By New England Forestry Foundation Posted December 12, 2017
Nestled between the Pemigewasset River and the towns of New Hampton and Sanbornton, NH, Hersey Mountain’s 3,256 acres of forestland are a mecca for wildlife, and its network of trails is a haven for hikers and naturalists alike.
In June 2007, the Northeast Wilderness Trust (NWT) and New England Forestry Foundation established a conservation easement that marked the completion of a decades-long endeavor to piece together what is now NEFF’s largest community forest—Hersey Mountain.
A rigorous ecological survey completed in 2003 by Rick Van de Poll, Ph.D., found more than 20 natural communities and 42 vernal pools on Hersey Mountain. Including 68 acres of old growth forest and 513 acres of Significant Ecological Areas, this diverse habitat supports an incredible array of wildlife: 13 species of amphibians, five species of reptiles, five species of fish, 31 species of mammals, 105 species of birds, and 126 taxa of insects.
With these unique characteristics of the forestland in mind, NEFF worked with NWT and Sweetwater Trust to designate roughly 1,100 acres of Hersey Mountain as a working forest, and 2,100 acres as the Hersey Mountain Wilderness. This diverse management plan would protect and conserve the forest for future generations.
NEFF built on this management plan by completing its first-ever carbon project in February 2016, when forest carbon offset developer Finite Carbon registered carbon offsets on Hersey Mountain Wilderness.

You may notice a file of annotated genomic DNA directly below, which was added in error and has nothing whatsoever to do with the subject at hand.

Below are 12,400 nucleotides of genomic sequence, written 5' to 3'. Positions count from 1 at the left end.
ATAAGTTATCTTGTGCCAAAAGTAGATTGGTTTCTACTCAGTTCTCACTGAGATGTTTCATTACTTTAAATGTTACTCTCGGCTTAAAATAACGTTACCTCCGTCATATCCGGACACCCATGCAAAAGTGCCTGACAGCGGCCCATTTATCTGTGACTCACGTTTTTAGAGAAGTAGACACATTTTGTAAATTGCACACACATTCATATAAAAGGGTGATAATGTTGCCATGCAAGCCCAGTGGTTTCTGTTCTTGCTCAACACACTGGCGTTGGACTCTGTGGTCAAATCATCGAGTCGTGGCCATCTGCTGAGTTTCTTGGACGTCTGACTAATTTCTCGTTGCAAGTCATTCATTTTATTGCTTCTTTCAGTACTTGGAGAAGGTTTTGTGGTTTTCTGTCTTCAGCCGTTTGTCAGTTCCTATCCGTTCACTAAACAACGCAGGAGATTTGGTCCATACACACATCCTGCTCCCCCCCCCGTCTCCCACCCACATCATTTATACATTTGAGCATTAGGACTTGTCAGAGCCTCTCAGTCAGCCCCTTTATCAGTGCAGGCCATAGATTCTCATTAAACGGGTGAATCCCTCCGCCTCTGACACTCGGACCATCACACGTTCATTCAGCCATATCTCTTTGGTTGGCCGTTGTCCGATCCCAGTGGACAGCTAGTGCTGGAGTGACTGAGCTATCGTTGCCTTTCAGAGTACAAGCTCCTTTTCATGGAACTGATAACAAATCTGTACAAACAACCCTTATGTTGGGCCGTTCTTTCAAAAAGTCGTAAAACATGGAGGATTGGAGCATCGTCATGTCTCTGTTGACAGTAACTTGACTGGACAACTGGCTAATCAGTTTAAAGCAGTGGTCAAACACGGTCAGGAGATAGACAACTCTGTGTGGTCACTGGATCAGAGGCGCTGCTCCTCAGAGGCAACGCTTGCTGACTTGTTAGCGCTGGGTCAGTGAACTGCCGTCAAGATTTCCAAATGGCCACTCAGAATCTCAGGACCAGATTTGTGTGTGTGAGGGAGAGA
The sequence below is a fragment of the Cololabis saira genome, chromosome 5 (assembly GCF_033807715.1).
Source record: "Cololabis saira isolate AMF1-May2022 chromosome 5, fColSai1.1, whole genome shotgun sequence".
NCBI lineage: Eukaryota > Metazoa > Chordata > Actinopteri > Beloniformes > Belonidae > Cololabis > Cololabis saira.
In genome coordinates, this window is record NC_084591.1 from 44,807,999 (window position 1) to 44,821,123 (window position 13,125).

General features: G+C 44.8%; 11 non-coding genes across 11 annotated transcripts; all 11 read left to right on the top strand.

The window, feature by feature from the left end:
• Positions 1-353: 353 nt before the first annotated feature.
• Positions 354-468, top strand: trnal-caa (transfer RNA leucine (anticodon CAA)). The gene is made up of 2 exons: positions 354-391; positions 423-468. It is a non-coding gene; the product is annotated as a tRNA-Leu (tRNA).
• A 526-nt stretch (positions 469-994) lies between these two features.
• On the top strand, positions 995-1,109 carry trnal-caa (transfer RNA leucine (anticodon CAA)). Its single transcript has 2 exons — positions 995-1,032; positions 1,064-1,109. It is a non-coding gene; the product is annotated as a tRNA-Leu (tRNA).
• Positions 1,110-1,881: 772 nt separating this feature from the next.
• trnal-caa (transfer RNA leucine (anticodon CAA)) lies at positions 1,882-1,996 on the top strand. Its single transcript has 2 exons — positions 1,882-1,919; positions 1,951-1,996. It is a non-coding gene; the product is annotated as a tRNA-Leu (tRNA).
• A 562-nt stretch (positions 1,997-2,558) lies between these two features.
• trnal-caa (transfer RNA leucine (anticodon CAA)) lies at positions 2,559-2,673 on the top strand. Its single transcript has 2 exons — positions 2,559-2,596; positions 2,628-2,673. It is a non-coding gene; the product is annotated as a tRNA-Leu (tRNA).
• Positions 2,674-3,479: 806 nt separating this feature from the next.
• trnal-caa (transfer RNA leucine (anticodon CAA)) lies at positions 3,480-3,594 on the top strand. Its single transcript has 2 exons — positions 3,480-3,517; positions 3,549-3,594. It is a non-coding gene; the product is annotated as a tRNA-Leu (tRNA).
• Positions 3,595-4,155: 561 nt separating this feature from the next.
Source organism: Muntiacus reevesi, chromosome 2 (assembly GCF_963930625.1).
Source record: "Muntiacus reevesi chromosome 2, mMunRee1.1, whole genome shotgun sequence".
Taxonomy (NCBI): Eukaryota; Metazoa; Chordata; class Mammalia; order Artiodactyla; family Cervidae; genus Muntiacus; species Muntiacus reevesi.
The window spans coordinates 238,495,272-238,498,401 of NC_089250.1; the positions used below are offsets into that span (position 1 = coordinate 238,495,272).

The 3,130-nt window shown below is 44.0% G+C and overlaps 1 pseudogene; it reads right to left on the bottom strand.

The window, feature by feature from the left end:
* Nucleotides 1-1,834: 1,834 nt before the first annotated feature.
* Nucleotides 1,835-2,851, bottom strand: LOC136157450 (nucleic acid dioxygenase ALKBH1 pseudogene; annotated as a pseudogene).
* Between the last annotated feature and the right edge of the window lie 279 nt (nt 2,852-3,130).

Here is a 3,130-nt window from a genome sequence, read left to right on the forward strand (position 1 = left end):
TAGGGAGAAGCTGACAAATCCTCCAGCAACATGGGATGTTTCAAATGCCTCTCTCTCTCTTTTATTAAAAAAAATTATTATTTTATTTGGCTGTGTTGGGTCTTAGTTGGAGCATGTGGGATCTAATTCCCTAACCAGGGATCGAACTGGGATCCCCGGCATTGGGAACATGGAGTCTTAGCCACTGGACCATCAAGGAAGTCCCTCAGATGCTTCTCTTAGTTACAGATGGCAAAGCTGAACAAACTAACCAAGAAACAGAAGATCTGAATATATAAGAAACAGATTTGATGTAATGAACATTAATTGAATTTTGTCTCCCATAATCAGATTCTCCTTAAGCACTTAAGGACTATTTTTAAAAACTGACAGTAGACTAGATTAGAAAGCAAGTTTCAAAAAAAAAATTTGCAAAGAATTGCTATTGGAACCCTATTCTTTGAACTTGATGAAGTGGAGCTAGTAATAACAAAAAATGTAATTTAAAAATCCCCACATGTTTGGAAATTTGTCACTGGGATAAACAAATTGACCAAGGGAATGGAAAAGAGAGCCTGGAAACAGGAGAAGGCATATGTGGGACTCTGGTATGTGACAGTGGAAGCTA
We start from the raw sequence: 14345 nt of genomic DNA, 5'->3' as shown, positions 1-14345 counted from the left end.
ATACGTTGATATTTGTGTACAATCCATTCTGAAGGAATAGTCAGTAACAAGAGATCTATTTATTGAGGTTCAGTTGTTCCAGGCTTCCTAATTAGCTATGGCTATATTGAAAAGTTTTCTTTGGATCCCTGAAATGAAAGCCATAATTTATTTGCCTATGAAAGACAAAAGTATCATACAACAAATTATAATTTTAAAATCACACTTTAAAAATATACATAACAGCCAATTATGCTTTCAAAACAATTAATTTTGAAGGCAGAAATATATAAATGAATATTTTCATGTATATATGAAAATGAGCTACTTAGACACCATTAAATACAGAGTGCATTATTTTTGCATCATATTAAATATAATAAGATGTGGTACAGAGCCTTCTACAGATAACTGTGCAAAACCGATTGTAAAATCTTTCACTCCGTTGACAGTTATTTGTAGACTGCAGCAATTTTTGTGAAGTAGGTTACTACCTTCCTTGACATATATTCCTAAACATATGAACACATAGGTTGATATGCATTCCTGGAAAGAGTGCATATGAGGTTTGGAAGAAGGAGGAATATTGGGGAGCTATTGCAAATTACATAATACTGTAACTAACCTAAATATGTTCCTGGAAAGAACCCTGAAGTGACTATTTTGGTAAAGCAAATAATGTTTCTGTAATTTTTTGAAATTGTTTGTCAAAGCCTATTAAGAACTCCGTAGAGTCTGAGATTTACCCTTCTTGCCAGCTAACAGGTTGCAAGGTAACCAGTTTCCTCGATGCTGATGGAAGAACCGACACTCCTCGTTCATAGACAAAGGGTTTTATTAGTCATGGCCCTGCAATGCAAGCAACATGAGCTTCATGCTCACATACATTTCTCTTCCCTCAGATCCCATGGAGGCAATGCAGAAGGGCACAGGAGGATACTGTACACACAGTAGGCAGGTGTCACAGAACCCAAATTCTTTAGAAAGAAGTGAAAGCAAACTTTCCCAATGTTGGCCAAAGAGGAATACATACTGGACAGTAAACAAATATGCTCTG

Individuals and companies can purchase offsets to compensate for activities that release carbon dioxide. The offsets recognize the climate benefits that trees and forests provide by capturing and storing carbon and thus reducing greenhouse gases.
“Part of our mission is to provide tools and resources for landowners throughout New England,” explains Bob Perschel, NEFF’s Executive Director. “Now that we’ve gone through the process of setting up carbon offsets, NEFF is better equipped to help landowners and land trusts incorporate this new revenue stream within their own management plans.”
Just as working forests can provide a financial motivation to keep land forested, carbon offsets provide a similar incentive by helping relieve the financial burden of owning land. And at Hersey Mountain, carbon credits are a perfect complement to the wilderness area.
Visit Hersey Mountain
Visiting NEFF Community Forests like Hersey Mountain has never been easier. With our online Forest Finder Tool, you can navigate right to the trailhead using your mobile device. Go to the Forest Finder Tool, click on the forest you want to explore, and click “Get Directions.” See you on the trail!
Writing by Charlie Reinertsen, photo by Kari Post.
- Posted by New England Forestry Foundation
- On December 12, 2017
- 0 Comments